Knute Rockne

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Knute[2] Kenneth Rockne (March 4, 1888 – March 31, 1931) was an American football player and is regarded as one of the greatest coaches in college football history.[3] His biography at the College Football Hall of Fame calls him "American football's most-renowned coach." He was a native Norwegian and was trained as a chemist at the University of Notre Dame, where he later coached. He is credited with popularizing the use of the forward pass.

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Early life

Knute Rockne was born Knut Larsen Rokne in Voss, Norway to the smith and wagonmaker Lars Knutson Rokne (1858–1912) and his wife Martha Pedersdatter Gjermo (1859–1944). He emigrated with his parents at five years old to Chicago.[4] He grew up in the Logan Square area of Chicago, on the northwest side of the city. Rockne learned to play football in his neighborhood and later played end in a local group called the Logan Square Tigers. He attended North West Division High School in Chicago playing football and also running track.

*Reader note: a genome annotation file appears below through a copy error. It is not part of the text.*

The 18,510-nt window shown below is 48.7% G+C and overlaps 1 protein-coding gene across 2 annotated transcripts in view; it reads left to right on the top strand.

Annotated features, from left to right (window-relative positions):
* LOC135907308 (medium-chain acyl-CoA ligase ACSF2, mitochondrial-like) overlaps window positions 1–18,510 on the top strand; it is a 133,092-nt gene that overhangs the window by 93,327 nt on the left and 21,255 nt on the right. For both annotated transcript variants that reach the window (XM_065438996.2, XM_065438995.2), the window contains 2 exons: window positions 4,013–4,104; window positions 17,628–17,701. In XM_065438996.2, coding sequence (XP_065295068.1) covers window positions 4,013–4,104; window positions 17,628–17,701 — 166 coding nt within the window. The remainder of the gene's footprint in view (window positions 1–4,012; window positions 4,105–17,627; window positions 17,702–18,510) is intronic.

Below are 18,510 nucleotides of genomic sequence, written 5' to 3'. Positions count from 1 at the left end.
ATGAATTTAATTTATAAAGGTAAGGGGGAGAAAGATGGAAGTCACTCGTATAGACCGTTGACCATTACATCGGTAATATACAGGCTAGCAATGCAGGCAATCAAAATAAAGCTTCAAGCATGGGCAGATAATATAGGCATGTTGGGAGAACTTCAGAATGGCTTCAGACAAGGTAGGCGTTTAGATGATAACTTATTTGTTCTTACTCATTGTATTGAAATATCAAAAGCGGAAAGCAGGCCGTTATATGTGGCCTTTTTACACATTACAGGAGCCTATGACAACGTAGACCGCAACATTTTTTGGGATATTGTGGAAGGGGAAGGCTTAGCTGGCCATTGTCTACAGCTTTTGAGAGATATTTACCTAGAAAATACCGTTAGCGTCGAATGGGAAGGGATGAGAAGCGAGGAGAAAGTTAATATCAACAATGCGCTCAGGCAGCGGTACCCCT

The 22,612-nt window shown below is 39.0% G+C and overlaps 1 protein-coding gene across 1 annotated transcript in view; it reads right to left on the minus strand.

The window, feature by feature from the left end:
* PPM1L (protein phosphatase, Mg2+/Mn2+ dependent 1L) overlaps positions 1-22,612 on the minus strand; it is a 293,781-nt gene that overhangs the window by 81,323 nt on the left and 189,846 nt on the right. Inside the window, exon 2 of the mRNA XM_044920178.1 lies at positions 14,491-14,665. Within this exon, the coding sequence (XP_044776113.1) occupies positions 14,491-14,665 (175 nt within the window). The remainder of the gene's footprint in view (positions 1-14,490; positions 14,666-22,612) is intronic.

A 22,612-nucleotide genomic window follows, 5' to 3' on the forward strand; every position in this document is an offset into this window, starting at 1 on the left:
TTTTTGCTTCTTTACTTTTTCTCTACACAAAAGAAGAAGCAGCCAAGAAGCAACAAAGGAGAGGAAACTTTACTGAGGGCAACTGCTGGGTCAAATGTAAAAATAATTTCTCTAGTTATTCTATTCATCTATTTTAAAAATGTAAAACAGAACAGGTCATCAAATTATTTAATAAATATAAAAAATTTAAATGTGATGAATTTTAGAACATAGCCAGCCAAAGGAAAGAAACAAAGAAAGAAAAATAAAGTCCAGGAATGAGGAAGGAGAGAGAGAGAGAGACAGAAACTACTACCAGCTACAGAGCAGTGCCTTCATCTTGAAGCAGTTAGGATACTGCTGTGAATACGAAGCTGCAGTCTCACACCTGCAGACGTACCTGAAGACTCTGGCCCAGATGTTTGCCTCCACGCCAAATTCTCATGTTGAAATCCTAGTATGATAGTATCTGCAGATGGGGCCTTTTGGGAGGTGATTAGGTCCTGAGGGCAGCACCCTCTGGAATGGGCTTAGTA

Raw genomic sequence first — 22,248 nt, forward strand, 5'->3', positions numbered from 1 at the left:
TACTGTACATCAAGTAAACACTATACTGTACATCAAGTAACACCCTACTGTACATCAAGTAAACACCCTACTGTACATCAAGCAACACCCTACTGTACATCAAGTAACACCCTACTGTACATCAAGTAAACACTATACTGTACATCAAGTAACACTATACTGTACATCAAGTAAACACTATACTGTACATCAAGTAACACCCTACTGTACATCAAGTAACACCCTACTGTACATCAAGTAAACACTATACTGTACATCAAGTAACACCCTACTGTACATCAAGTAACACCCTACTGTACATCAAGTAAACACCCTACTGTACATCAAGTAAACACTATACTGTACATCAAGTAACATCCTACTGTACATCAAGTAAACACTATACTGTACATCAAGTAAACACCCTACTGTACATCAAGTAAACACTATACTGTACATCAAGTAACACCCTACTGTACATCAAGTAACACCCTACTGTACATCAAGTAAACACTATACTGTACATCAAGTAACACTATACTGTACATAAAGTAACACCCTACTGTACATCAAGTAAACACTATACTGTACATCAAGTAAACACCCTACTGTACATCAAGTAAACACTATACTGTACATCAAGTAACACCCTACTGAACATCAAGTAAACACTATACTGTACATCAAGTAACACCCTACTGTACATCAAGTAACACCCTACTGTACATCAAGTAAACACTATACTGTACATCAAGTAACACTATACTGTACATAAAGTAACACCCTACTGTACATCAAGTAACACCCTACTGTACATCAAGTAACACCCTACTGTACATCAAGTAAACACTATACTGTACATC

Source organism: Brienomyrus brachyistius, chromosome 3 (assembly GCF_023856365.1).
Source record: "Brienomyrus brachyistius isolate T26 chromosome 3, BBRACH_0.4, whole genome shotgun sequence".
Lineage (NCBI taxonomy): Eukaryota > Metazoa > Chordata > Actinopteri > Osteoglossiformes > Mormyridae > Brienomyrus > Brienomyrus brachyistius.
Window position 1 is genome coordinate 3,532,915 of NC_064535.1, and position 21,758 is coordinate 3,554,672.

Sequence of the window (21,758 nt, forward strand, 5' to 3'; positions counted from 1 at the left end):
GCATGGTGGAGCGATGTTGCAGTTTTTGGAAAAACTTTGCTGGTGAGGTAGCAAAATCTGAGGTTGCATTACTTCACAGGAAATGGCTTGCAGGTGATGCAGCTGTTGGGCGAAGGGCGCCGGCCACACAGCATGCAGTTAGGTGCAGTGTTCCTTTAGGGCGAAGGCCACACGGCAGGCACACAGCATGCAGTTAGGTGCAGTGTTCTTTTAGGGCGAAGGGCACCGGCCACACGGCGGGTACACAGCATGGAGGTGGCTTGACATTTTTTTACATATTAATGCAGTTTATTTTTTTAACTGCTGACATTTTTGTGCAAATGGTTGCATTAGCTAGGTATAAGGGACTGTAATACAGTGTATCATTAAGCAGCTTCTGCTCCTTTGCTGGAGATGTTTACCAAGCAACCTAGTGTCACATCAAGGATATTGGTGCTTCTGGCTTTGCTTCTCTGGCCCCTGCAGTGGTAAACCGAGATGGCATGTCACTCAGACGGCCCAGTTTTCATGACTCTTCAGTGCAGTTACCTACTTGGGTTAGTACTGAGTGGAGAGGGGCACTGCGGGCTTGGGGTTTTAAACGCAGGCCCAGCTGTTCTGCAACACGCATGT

After Rockne graduated from high school, he took a job as a mail dispatcher with the Chicago Post Office for four years. When he was 22, he had saved enough money to continue his education. He headed to South Bend, Indiana, to finish his schooling. He graduated from Notre Dame in 1914 with a degree in pharmacy. After graduating he was the laboratory assistant to noted polymer chemist Julius Arthur Nieuwland at Notre Dame and helped out with the football team, but rejected further work in chemistry after receiving an offer to coach football.

Notre Dame coach

During 13 years as head coach, he oversaw his "Fighting Irish" to 105 victories, 12 losses, five ties, and five national championships, including five undefeated seasons without a tie. His players included George 'Gipper' Gipp, the "Four Horsemen" (Harry Stuhldreher, Don Miller, Jim Crowley, and Elmer Layden), Frank Thomas, Frank Leahy, and Curly Lambeau.

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